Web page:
Make Your Media Release Work For You
Why bother writing a media release? The answer is simple. To get free publicity. And unless your organisation or group is blessed with an unlimited advertising budget then free publicity is a golden opportunity to ensure your news gets to a wider audience.
One of the benefits of publicity over paid advertising is that readers, listeners and viewers attach a greater credibility to an item they see in the media than the same information included in a paid ad. You expect advertisers to push their product and we don't always believe the claims. But we read newspapers and watch TV bulletins and listen to radio for news that is of interest and relevance to us.
Free publicity works. How many restaurants have you visited as a result of a good review in your local newspaper? Or which film have you given a miss after hearing it get panned on radio.
So is your announcement, event, new service, latest appointment or success worthy of publicity? The answer is invariably yes. The question really is asking who is going to be interested? How wide an audience will want to know your news?
If it is a change of coach at your local sporting club, the chance is that it is of interest to the local newspaper, radio and maybe the local regional television station only. But if the new coach is a famous ex-player who was renowned as a player then the story is bound to arouse further interest than the local area.
Keep asking yourself whether it's a story that will interest the local newspaper or community radio station? Or is it of interest to the metropolitan media? Or is it something that is of specific interest to health reporters? Transport reporters?
Once you answer the question of how far your story will travel you can then work out your target audience.
How to articulate your story
How do you do that.
- Write down all the major points. Why will the media be interested? What are the main points that people will find of interest?
- Place your points in descending order from the most important to the least important.
- Does your message come through? In the points you have made, is your message clear?
- Could your message be made more topical? An example is an annual festival. What is it that is different about this year's event? Who is appearing? What is planned that makes it unique from the one the previous year and the year before that? It might be the 100th festival? It might be that the Premier is coming and has agreed to shear a sheep. Or that the parade will be led by a 110-year-old local or a gold medal-winning Olympian.
- Try to find a more human angle. It is much warmer and far more interesting if you are talking about people rather than an inanimate event or thing.
From there we go to the job of actually preparing the media release. Some people make a lot of money from spruiking the science of writing press releases and how they work. There are some lessons that are listed below but basically the main tip is one of common sense. Make the opening as compelling as you can. Grab their attention and make them read on.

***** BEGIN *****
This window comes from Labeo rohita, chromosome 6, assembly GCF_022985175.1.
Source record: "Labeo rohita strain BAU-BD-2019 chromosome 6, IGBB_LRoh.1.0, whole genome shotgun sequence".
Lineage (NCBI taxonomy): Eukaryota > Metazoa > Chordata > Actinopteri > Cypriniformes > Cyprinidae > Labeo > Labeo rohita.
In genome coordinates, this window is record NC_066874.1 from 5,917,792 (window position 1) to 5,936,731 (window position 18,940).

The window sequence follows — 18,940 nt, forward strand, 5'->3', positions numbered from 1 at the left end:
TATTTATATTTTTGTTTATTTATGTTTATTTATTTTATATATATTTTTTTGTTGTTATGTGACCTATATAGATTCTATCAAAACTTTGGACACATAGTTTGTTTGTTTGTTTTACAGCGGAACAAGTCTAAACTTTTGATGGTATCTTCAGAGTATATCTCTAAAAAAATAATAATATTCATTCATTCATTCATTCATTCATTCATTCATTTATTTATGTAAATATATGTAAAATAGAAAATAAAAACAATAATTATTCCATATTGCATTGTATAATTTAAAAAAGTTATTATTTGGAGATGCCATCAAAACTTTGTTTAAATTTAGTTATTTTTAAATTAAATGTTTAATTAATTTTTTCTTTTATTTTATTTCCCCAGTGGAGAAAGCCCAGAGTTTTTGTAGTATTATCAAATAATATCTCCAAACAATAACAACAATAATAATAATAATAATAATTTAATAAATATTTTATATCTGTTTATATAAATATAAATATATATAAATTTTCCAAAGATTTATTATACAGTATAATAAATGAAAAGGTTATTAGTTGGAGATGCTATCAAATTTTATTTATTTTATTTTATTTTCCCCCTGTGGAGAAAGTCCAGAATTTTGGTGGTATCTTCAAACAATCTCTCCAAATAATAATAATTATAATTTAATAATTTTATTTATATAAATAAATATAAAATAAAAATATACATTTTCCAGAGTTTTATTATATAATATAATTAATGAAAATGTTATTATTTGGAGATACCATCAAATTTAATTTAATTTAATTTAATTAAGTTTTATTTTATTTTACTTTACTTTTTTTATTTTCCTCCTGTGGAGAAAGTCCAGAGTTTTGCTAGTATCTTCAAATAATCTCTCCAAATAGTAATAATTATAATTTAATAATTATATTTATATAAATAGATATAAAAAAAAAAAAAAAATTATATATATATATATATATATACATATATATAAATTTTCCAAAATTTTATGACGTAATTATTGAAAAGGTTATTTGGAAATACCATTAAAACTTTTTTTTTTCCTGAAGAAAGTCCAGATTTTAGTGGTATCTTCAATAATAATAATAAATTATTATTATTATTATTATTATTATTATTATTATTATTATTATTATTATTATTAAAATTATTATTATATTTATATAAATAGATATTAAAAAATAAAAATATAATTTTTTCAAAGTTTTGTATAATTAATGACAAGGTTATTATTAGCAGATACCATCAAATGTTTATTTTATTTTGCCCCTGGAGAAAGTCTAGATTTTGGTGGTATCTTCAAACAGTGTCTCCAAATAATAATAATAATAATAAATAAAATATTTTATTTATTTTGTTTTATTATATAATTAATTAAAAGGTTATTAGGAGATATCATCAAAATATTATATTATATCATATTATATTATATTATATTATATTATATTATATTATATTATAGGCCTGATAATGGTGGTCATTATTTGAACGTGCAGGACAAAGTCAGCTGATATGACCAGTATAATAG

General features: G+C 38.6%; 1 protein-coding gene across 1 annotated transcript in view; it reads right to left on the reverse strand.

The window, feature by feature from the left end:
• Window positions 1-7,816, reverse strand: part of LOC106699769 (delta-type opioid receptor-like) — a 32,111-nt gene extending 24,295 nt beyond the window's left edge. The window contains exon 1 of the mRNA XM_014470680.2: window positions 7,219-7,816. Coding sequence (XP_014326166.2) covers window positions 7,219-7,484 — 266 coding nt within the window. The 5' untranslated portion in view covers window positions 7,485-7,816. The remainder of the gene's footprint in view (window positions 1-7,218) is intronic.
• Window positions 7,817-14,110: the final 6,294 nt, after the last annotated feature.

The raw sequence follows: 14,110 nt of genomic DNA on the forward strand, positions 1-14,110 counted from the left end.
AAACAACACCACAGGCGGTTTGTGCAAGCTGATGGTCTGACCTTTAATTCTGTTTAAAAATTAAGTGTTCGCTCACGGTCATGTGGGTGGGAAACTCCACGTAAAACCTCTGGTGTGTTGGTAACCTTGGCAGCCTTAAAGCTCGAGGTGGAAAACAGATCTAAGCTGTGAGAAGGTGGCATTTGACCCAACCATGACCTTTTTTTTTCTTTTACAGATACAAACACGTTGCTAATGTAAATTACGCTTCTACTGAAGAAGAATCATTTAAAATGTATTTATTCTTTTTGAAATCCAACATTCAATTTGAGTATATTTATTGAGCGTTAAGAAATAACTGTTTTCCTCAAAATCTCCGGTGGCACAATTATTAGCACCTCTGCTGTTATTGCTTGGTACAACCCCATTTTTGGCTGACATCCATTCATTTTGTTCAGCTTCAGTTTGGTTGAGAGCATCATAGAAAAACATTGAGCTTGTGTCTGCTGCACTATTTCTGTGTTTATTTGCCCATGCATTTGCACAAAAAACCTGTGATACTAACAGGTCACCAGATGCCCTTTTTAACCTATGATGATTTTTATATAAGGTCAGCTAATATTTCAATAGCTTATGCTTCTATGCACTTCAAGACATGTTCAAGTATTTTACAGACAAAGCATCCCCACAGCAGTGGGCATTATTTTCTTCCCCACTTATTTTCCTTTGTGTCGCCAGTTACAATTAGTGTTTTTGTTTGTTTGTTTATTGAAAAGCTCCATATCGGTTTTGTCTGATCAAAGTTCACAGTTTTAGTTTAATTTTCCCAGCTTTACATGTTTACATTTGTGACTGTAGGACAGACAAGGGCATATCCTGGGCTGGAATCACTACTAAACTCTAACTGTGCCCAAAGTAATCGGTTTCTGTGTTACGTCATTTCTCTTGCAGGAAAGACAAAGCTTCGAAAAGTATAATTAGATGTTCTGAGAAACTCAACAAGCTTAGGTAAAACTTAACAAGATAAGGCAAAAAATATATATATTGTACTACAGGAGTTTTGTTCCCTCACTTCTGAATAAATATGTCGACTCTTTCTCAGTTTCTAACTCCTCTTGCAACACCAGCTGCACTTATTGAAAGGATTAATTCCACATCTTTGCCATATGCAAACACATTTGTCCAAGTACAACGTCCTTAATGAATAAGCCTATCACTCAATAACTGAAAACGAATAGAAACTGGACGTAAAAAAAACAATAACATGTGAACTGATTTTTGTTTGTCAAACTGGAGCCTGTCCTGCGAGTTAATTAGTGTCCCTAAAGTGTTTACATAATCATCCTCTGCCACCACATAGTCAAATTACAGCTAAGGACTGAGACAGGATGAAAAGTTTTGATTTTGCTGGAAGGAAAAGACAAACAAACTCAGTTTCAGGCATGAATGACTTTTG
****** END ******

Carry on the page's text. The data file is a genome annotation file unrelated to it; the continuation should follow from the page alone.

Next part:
HERE ARE A FEW TIPS TO MAKE YOUR MEDIA RELEASE MORE EFFECTIVE.
- Put a bit of kick in the headline, a bit of creativity. Grab the journalist?s attention right from the start. Force them to keep reading. If you can do that you are halfway home.
- Remember to keep the headline short but make it active.
- Just under the headline you need to put down when the release date is. It is best practice to only send something out if it is FOR IMMEDIATE RELEASE.
- If you are providing a release so they can prepare a story ahead of the date you are making the announcement you need to say for example STRICTLY EMBARGOED. NOT TO BE RUN BEFORE 6AM ON MARCH 30, 2001
Without doubt the first couple of paragraphs are the most important part of the release. You have to win the interest in the first two paragraphs. A chief-of-staff/news editor or producer at a metropolitan media outlet will go through hundreds of media releases each day. You have to convince them of the worth of your story before they making the split-second decision whether to assign the story to a reporter or section or consign it to the bin.
- MAKE sure you include the most important points in the first two paragraphs.
- YOU need to explain the WHO, WHAT, WHERE, WHEN. WHY and HOW of your story. You can keep the detail for later in the release but you need to summarise your message here. If you can't do that then you might need to go back to the beginning and refine the message you are trying to tell.
- READ it aloud. After each paragraph and ask yourself if it would interest other people. If you're not sure it is, think of a way you can re-work the sentence or information to make it more interesting.
- LIST the points of interest in descending order from the most interesting down.
- TRY to write the release in the way that you would like to see it reported. Don?t make it hard for reporters to find the best parts of the story. Structure it so it reads like a story would appear in the newspaper.